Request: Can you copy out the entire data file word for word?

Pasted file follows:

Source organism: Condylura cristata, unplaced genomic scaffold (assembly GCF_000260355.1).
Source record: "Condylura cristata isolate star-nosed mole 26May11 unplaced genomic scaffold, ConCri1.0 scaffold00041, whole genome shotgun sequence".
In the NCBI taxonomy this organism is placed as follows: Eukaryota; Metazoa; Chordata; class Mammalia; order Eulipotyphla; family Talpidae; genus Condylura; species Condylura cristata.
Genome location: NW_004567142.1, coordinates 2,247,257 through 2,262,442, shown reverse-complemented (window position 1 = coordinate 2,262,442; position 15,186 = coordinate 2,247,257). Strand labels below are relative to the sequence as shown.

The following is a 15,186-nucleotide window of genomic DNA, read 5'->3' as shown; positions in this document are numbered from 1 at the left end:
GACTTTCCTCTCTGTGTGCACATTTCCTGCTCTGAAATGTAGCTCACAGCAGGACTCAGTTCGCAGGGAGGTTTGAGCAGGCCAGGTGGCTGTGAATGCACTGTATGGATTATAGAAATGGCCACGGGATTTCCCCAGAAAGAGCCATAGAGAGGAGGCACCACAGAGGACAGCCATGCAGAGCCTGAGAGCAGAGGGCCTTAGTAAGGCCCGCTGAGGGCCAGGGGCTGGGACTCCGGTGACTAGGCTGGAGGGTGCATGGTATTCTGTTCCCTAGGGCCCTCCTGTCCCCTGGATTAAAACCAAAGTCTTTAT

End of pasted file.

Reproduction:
Source organism: Condylura cristata, unplaced genomic scaffold (assembly GCF_000260355.1).
Source record: "Condylura cristata isolate star-nosed mole 26May11 unplaced genomic scaffold, ConCri1.0 scaffold00041, whole genome shotgun sequence".
In the NCBI taxonomy this organism is placed as follows: Eukaryota; Metazoa; Chordata; class Mammalia; order Eulipotyphla; family Talpidae; genus Condylura; species Condylura cristata.
Genome location: NW_004567142.1, coordinates 2,247,257 through 2,262,442, shown reverse-complemented (window position 1 = coordinate 2,262,442; position 15,186 = coordinate 2,247,257). Strand labels below are relative to the sequence as shown.

The following is a 15,186-nucleotide window of genomic DNA, read 5'->3' as shown; positions in this document are numbered from 1 at the left end:
GACTTTCCTCTCTGTGTGCACATTTCCTGCTCTGAAATGTAGCTCACAGCAGGACTCAGTTCGCAGGGAGGTTTGAGCAGGCCAGGTGGCTGTGAATGCACTGTATGGATTATAGAAATGGCCACGGGATTTCCCCAGAAAGAGCCATAGAGAGGAGGCACCACAGAGGACAGCCATGCAGAGCCTGAGAGCAGAGGGCCTTAGTAAGGCCCGCTGAGGGCCAGGGGCTGGGACTCCGGTGACTAGGCTGGAGGGTGCATGGTATTCTGTTCCCTAGGGCCCTCCTGTCCCCTGGATTAAAACCAAAGTCTTTAT